Victim says he forgives his attackers
A YOUNG Mormon missionary badly beaten by a gang of teenages has said he forgives his attackers and has vowed to continue working in Bolton.
Sebastian Herrey, aged 21, and his colleague Brandon Woolsey, aged 19, were attacked by 14 youths as they took a short cut along Raglan Street, Halliwell, after missing their bus last Friday evening.
The men are both on a two-year placement in the town working as missionaries, known as Elders, with the local Church of Jesus Christ of Latter Day Saints.
Mr Herrey, who is from Gothenburg, Sweden, and Mr Woolsey, from Utah, in the USA, ended up spending a night in the Royal Bolton Hospital after they were confronted by the teenagers and chased more than 500 metres before getting help from people at the Lord Raglan pub.
Mr Herrey suffered a suspected fractured jaw, gashed forehead and bruising, while Mr Woolsey was left with a black eye, cut lip and bruising.
Their ordeal began as they were on their way to visit someone interested in learning more about their faith.
They were walking past the cemetery in Astley Lane when the youths commented that they were wearing suits and began shouting abuse.
Mr Herrey said they decided to explain who they were and they thought trouble had been averted when one of the youths replied "Pray for us guys", and gave them a thumbs-up sign.
Mr Herrey said: "We have met a lot of people like this before, they have always respected us."
But seconds later a bottle was thrown at them, Mr Herrey was hit on the head from behind and both men were punched and kicked.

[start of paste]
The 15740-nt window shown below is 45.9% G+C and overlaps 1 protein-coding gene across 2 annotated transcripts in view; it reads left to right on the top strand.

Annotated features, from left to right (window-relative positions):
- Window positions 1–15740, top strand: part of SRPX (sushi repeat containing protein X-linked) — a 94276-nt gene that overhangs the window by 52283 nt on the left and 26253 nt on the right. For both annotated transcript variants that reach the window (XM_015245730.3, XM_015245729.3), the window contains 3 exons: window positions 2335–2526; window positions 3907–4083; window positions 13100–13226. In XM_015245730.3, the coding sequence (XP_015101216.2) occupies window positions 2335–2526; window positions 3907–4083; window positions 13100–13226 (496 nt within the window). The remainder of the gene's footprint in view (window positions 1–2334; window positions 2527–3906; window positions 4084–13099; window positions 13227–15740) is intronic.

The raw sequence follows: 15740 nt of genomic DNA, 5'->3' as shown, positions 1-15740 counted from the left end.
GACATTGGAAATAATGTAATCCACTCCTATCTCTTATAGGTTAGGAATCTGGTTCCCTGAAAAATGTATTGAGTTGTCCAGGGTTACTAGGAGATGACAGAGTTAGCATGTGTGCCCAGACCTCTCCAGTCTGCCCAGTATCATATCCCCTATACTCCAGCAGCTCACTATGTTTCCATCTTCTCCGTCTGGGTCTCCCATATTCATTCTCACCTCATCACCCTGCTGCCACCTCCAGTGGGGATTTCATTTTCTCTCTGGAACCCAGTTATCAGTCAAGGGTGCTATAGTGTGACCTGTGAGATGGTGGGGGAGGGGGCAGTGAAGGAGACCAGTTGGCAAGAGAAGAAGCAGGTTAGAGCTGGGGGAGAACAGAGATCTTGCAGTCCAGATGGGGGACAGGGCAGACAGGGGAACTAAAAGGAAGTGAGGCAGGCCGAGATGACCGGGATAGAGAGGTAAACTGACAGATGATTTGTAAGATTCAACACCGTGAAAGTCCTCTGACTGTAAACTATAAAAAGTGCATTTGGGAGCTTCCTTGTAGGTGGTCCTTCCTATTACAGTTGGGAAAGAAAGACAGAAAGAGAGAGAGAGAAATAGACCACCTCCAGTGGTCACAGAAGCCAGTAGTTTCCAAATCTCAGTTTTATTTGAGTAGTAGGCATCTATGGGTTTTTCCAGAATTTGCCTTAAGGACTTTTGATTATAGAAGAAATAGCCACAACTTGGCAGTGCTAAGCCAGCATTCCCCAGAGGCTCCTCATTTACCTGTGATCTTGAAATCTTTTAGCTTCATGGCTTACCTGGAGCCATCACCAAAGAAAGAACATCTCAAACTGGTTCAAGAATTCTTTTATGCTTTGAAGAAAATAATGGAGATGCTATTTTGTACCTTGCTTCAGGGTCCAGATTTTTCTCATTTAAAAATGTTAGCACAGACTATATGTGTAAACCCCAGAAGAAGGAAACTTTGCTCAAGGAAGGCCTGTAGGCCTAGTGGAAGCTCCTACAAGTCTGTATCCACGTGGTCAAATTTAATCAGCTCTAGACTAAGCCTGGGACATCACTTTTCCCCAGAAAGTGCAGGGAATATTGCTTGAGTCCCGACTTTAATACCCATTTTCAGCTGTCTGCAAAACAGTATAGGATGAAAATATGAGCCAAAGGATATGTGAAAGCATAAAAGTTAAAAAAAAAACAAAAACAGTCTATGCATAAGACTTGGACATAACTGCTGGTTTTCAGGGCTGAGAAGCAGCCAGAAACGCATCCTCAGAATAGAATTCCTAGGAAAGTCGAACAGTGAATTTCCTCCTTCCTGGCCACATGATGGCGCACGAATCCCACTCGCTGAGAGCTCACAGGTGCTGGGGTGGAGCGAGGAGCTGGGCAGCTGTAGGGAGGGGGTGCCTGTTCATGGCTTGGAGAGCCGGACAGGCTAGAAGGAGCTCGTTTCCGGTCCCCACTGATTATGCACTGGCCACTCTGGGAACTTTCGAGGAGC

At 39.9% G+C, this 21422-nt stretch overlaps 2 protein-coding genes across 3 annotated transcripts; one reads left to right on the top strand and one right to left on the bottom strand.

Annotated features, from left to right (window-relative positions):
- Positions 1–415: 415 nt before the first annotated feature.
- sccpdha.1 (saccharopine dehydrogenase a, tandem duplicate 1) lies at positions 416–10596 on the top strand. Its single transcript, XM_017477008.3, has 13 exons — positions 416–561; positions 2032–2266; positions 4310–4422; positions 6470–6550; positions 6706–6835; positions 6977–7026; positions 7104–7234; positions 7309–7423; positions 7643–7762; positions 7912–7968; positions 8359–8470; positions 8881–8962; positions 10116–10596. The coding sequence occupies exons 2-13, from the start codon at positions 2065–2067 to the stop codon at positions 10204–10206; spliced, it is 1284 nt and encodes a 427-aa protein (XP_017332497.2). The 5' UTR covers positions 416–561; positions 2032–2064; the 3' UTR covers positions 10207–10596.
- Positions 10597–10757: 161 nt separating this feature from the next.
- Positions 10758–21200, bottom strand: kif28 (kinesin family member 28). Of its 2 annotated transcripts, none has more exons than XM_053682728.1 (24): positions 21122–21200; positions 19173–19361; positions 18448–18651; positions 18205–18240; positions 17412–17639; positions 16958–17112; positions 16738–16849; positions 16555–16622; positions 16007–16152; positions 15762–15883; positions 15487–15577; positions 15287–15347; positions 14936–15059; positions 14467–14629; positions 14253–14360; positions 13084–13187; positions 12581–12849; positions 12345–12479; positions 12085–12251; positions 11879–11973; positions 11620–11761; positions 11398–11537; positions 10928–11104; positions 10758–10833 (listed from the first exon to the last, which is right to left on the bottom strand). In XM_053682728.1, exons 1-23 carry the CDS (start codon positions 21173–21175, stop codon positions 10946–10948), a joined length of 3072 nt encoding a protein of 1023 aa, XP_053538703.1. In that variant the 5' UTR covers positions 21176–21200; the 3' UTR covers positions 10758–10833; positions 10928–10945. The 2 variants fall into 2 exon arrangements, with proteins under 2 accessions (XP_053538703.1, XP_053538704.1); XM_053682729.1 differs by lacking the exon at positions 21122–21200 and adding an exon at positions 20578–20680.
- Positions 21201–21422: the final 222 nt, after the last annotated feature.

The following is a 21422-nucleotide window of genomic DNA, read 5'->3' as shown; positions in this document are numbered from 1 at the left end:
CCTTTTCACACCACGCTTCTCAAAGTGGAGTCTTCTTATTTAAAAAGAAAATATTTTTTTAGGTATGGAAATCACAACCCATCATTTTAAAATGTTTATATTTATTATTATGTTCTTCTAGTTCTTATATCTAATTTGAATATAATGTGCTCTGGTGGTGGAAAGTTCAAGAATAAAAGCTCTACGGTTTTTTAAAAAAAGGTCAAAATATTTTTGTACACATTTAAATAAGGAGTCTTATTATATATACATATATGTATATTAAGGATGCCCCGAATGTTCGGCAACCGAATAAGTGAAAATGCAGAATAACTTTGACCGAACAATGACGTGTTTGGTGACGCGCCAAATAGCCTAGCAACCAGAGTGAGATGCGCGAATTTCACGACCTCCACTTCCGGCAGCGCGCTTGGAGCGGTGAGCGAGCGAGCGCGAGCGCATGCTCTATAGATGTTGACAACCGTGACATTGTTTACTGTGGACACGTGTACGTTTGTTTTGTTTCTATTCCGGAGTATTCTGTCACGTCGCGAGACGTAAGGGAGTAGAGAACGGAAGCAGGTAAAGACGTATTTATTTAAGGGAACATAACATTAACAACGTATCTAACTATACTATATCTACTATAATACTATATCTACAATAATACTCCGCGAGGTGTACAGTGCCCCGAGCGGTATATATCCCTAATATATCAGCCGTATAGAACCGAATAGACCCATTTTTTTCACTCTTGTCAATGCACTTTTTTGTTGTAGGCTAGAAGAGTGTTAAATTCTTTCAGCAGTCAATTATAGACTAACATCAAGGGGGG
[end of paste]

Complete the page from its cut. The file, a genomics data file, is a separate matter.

The attackers even ignored the men's offer to take their camera and mobile phone and continued the beating. Mr Hervey, who believes they were attacked because of their religion, said: "They were just doing it for the fun of it. They understood who we were.
"I know that religion is not generally accepted in this world and it is sad."
He added: "I don't hold anything against them."
Mr Herrey's parents, Per and Eva-Linda, flew to England as soon as they heard about the attack on their son.
Per, who won the Eurovision Song Contest for Sweden in 1984, said he is concerned for the attackers as well as his own child.
He said: "I feel sad for them because if they don't have anything better to do other than drinking and beating people up then they should reconsider their lives."
Both the victims say they are grateful for the help they have received from the hospital, police and their church, and they have vowed to continue their missionary work in the town.
Mr Woolsey said: "I have still got 20 months to go and I want to see where it goes."
Three boys, aged 15, 16 and 17, have been arrested in connection with the incident and released on police bail while inquiries continue.